There is a better argument made that there is no law being broken, but that hasn't gotten very far at times in the past. Of course that also doesn't mean that journalists can't break a law. It means possibly arguing that reporting something one is told is protected by the 1st Amendment and that does not violate a law, US journalist or otherwise. The problem here is that the Fourth Estate is being targeted for doing it's job, likely because the US government doesn't like the job it is doing, and in our system, that is not allowed.

      reply to this | link to this | view in chronology ]

      • identicon
        Anonymous Coward, 4 Aug 2017 @ 10:25pm

        Re: Re:

        The reporter would be, but the newspaper, it would not. That is what I am saying. While the US-based reporter could be prosecuted, the top management at the Guardian, or any non-US newspaper would not.

        reply to this | link to this | view in chronology ]

        • identicon
          Anonymous Coward, 4 Aug 2017 @ 11:45pm

          Re: Re: Re:

          Did the Brits for The Guardian to destroy source material and whatnot? They don't have the same protections we do here. With them staring down the barrel of a gun (Brexit) they will bend over backwards to keep their #1 ally, the US, happy.

          reply to this | link to this | view in chronology ]

        • identicon
          Anonymous Coward, 6 Aug 2017 @ 10:58am

          Re: Re: Re:

          Lets just say, for moment, that Calexit did happen. The LA times, one of the biggest newspapers on the continent, would not longer be in the United States.

          The Times, being in an independent California, would no longer be subject to the laws of the remaining United States. So neither the LA times, or its management, would be subject to prosecution in the remaining United States.

          So if Calexit, or Pacifica (Oregon, Washington, California) did happen, the management of newspapers in the country would not not be subject to prosecution in the remaining United Staes.

          reply to this | link to this | view in chronology ]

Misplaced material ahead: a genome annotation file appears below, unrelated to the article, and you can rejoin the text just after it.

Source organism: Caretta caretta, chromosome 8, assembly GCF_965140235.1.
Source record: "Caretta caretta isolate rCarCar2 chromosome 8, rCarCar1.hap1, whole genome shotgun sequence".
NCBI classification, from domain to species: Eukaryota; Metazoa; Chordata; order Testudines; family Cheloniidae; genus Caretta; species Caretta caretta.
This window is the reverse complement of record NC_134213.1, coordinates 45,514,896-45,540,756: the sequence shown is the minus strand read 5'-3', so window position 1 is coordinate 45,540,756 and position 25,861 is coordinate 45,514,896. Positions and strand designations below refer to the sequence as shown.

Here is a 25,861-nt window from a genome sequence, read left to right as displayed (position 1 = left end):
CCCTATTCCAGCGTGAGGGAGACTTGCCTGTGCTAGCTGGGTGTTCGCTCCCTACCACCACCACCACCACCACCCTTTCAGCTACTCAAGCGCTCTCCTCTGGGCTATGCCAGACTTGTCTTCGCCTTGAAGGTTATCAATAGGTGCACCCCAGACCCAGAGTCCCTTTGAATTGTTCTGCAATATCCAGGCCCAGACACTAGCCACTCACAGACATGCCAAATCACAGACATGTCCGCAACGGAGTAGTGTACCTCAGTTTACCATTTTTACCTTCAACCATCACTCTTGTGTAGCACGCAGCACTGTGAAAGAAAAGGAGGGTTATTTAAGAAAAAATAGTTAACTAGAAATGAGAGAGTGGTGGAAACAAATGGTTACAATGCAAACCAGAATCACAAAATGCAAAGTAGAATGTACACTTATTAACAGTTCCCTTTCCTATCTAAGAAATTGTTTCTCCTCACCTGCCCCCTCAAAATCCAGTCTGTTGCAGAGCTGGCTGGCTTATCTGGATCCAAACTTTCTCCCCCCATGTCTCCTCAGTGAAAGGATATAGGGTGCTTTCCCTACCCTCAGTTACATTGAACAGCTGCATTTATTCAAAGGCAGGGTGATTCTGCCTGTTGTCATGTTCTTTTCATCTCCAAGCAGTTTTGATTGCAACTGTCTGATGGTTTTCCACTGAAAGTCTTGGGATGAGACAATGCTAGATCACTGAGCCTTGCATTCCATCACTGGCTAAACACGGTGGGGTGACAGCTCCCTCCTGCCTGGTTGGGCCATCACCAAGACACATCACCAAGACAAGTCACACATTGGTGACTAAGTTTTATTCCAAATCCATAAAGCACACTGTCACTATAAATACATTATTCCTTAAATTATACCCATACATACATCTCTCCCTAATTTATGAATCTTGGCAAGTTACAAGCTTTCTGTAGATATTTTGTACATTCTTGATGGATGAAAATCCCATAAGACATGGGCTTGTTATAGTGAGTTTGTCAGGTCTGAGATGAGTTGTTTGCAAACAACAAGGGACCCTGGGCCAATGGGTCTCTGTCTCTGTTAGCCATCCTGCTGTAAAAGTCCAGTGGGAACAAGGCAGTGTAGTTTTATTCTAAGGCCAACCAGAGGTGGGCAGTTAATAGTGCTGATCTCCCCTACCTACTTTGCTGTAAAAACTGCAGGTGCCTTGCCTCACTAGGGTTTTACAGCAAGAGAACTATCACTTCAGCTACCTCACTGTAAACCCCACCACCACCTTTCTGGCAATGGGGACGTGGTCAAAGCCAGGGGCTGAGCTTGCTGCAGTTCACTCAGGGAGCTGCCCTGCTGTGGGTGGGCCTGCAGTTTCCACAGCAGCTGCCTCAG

• identicon
      Leaky Pete, 6 Aug 2017 @ 12:06am

      Response to: Anonymous Coward on Aug 4th, 2017 @ 7:55pm

      Yes, the leaks will just go offshore, where they'll be less likely to be filtered for US interests. Wikileaks might want to hire some staff.

      Most of them seem to be "sources within the Administration" anyway.

      reply to this | link to this | view in chronology ]

  • identicon
    Anonymous Coward, 4 Aug 2017 @ 11:05pm

    Well what do you expect him to prosecute, perjury in front of Congress?

    reply to this | link to this | view in chronology ]

  • This comment has been flagged by the community. Click here to show it
    identicon
    trump has a small dick 2 inches short, 5 Aug 2017 @ 4:22am

    trumps dick is only 2 inches short

    trumps wife hates trumps dick and refused to fuck him because of his small shit dick. 2 inches only and extremely very thin. she doesnt feel anything when he is in her cunt hole.

    reply to this | link to this | view in chronology ]

    • This comment has been flagged by the community. Click here to show it
      identicon
      now thats an actual leak, 5 Aug 2017 @ 4:24am

      Re: trumps dick is only 2 inches short

      A real leak from journalists

      reply to this | link to this | view in chronology ]

  • identicon
    Daydream, 5 Aug 2017 @ 4:50am

    Let's play word substitution!

    This time, let's substitute the following:

    Prosecution, prosecutors, and similar: "Silencers, silencing, etc."

    Journalists, news media, similar: "Witnesses."

    Jeff Sessions Suggests He's Steering DOJ Towards Silencing More Witnesses.